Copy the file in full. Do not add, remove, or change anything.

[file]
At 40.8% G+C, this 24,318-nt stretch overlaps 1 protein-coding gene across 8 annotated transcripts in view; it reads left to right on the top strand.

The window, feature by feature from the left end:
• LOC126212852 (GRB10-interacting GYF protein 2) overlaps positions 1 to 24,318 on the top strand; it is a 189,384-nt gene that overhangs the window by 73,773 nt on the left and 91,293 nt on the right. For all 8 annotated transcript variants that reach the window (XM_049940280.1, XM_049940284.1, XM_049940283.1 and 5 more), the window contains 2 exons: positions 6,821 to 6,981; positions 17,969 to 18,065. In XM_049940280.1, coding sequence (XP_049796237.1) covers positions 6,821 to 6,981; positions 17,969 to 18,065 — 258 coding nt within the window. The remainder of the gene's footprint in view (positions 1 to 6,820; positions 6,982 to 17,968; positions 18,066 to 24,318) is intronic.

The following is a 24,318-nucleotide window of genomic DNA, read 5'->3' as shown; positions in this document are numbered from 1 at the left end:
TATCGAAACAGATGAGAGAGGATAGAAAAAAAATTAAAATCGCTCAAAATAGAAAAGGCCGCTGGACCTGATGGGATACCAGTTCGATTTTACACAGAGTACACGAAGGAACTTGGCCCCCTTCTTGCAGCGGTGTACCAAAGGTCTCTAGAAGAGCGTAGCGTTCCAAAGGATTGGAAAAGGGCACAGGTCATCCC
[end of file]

At 40.8% G+C, this 24,318-nt stretch overlaps 1 protein-coding gene across 8 annotated transcripts in view; it reads left to right on the top strand.

The window, feature by feature from the left end:
• LOC126212852 (GRB10-interacting GYF protein 2) overlaps positions 1 to 24,318 on the top strand; it is a 189,384-nt gene that overhangs the window by 73,773 nt on the left and 91,293 nt on the right. For all 8 annotated transcript variants that reach the window (XM_049940280.1, XM_049940284.1, XM_049940283.1 and 5 more), the window contains 2 exons: positions 6,821 to 6,981; positions 17,969 to 18,065. In XM_049940280.1, coding sequence (XP_049796237.1) covers positions 6,821 to 6,981; positions 17,969 to 18,065 — 258 coding nt within the window. The remainder of the gene's footprint in view (positions 1 to 6,820; positions 6,982 to 17,968; positions 18,066 to 24,318) is intronic.

The following is a 24,318-nucleotide window of genomic DNA, read 5'->3' as shown; positions in this document are numbered from 1 at the left end:
TATCGAAACAGATGAGAGAGGATAGAAAAAAAATTAAAATCGCTCAAAATAGAAAAGGCCGCTGGACCTGATGGGATACCAGTTCGATTTTACACAGAGTACACGAAGGAACTTGGCCCCCTTCTTGCAGCGGTGTACCAAAGGTCTCTAGAAGAGCGTAGCGTTCCAAAGGATTGGAAAAGGGCACAGGTCATCCC